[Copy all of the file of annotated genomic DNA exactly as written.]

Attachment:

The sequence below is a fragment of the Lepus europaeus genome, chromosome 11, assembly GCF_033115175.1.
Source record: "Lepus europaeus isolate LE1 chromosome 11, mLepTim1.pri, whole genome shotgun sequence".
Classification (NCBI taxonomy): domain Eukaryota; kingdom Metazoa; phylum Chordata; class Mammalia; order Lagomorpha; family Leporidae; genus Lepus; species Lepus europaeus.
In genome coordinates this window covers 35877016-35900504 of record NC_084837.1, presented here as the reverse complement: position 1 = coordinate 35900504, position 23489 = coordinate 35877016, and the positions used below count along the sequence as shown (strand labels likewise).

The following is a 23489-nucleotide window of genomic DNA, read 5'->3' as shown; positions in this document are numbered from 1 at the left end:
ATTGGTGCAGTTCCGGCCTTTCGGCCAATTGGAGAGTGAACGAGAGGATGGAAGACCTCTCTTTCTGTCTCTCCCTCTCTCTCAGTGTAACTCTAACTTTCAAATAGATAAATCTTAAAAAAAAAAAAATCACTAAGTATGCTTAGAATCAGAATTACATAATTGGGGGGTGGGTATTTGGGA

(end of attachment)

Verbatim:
The sequence below is a fragment of the Lepus europaeus genome, chromosome 11, assembly GCF_033115175.1.
Source record: "Lepus europaeus isolate LE1 chromosome 11, mLepTim1.pri, whole genome shotgun sequence".
Classification (NCBI taxonomy): domain Eukaryota; kingdom Metazoa; phylum Chordata; class Mammalia; order Lagomorpha; family Leporidae; genus Lepus; species Lepus europaeus.
In genome coordinates this window covers 35877016-35900504 of record NC_084837.1, presented here as the reverse complement: position 1 = coordinate 35900504, position 23489 = coordinate 35877016, and the positions used below count along the sequence as shown (strand labels likewise).

The following is a 23489-nucleotide window of genomic DNA, read 5'->3' as shown; positions in this document are numbered from 1 at the left end:
ATTGGTGCAGTTCCGGCCTTTCGGCCAATTGGAGAGTGAACGAGAGGATGGAAGACCTCTCTTTCTGTCTCTCCCTCTCTCTCAGTGTAACTCTAACTTTCAAATAGATAAATCTTAAAAAAAAAAAAATCACTAAGTATGCTTAGAATCAGAATTACATAATTGGGGGGTGGGTATTTGGGA